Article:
In a piece for The Washington Independent, Annie Lowry highlights a clever deception from the bank lobby on derivatives reform. 90 per cent of the derivatives market consists of financial firms placing bets with other financial firms. About 10 percent of the market consists of non-financial companies hedging against legitimate risk—airlines protecting themselves against an increase in the price of fuel, for instance. But the U.S. Chamber of Commerce and the bank lobby have been deploying some of these legitimate “end users” to fight reform, arguing that it will increase their cost of doing business.

As Lowry notes, there is no reason for end-users to be worried. They’re exempted from the reforms. What’s more, if they are not exempted from the regulations, these end users they might actually benefit from lower prices established by increased transparency.

Fighting Fraud

Christopher Hayes notes for The Nation, financial reform isn’t the only battle to be waged for a fair economy. Much of the banking system is built on outright fraud:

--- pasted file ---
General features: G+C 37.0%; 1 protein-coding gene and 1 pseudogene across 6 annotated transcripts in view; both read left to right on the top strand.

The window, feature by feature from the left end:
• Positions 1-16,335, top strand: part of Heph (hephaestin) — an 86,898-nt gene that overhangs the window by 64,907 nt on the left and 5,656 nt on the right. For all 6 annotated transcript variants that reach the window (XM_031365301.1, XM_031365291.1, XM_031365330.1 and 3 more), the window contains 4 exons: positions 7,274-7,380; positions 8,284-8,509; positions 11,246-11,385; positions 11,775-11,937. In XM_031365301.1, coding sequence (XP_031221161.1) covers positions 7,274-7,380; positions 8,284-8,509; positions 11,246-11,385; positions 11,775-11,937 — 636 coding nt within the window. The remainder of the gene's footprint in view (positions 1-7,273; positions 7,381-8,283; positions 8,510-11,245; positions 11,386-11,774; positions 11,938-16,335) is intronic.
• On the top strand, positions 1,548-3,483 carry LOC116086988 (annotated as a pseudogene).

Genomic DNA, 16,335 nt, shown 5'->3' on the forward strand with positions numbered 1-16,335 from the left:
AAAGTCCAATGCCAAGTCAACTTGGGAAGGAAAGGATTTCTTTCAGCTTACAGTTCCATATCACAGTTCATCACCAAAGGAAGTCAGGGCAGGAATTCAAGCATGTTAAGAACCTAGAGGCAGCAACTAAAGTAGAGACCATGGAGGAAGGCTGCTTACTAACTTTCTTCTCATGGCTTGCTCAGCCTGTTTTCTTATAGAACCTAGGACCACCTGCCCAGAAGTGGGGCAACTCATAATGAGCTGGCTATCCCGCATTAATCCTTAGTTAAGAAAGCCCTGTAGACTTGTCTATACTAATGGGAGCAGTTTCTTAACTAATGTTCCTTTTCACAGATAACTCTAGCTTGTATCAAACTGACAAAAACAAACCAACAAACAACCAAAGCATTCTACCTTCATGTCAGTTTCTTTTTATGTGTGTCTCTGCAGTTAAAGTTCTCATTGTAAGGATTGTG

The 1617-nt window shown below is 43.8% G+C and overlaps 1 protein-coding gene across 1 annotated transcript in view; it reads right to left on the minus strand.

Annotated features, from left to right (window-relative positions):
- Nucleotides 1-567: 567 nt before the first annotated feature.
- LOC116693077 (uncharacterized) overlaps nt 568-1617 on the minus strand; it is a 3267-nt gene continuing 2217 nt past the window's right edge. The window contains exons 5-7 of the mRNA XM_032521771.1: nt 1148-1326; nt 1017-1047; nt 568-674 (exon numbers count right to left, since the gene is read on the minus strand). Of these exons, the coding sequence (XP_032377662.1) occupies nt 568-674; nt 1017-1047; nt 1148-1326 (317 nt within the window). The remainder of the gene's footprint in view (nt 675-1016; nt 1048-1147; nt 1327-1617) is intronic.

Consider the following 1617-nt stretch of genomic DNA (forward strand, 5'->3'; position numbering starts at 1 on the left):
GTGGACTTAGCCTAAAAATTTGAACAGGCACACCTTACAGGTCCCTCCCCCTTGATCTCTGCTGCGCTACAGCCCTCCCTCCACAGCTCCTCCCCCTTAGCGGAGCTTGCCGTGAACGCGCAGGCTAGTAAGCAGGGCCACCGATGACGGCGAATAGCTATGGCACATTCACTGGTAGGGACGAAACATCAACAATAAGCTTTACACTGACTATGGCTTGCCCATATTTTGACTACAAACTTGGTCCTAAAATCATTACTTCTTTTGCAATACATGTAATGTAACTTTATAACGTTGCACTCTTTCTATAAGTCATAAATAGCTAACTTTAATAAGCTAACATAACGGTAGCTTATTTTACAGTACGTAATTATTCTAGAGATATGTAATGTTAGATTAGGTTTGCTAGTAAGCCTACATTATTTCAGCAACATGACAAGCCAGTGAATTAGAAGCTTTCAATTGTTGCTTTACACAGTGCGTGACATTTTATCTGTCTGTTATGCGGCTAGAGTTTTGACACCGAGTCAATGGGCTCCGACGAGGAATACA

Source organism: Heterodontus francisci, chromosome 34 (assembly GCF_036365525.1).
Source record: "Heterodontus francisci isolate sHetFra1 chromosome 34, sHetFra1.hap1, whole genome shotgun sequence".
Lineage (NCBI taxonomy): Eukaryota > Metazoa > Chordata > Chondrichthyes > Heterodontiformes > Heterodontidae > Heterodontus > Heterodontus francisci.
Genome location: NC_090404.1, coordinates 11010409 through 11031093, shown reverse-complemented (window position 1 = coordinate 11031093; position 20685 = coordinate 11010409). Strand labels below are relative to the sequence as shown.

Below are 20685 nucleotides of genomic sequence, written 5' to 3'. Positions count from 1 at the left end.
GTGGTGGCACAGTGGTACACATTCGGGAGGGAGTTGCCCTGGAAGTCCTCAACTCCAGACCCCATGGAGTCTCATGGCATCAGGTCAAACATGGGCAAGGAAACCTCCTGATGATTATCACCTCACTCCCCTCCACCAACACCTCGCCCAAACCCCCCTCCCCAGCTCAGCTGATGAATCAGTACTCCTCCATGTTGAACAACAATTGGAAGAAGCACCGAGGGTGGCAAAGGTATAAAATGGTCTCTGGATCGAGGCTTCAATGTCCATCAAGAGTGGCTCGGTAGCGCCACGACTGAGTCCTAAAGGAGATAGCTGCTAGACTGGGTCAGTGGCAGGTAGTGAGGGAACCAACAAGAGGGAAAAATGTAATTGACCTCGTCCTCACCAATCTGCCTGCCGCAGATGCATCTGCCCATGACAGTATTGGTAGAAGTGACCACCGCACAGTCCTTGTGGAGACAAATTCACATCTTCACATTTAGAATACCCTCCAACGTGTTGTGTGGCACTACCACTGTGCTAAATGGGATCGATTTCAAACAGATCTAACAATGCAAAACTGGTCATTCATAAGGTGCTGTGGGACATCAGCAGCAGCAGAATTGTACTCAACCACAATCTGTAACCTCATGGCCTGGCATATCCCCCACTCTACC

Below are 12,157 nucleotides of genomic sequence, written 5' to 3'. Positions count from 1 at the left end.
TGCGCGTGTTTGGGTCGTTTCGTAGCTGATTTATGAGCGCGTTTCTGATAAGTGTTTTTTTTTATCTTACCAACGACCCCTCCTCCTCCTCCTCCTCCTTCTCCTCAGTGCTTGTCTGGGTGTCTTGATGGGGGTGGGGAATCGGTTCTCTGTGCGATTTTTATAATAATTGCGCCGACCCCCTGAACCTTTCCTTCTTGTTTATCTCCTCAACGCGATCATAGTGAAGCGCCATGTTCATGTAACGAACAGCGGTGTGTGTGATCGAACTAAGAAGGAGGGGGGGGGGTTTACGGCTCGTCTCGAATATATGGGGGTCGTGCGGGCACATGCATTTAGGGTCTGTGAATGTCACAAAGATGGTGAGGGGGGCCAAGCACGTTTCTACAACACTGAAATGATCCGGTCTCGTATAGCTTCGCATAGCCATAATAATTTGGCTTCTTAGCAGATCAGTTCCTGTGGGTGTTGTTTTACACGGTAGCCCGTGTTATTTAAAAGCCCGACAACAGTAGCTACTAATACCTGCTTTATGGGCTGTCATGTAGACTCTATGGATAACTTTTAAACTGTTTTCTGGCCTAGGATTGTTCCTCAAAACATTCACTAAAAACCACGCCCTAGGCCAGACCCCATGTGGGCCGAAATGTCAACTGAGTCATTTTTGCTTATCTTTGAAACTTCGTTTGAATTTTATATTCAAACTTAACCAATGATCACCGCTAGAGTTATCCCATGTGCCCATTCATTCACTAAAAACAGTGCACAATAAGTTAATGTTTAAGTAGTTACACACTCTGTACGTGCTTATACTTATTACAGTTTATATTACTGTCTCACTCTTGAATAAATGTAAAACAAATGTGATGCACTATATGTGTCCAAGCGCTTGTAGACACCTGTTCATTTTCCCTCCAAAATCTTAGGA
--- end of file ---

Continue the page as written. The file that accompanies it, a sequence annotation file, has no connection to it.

The earliest chronicles of the meltdown tended to portray it as a tale of groupthink and mania, of hubris and shortsightedness: all these smart people got it wrong! And while that’s certainly true for many, it grows clearer by the day that a lot of people on Wall Street realized early on that the entire enterprise was headed for a crash and responded by smashing and grabbing all they could carry.

Holding Wall Street accountable doesn’t just mean implementing better, safer rules of the road. It also means prosecuting those who violated even the lax rules during the heyday of the housing bubble.

Lest we forget, our economy is still struggling to recover from Wall Street’s mess. In a piece for In These Times, David Moberg chronicles the horrific toll of unaffordable mortgages. The problem is no longer limited to subprime loans—as home prices continue to slip and unemployment remains near triple-digits, more and more borrowers find themselves on the brink.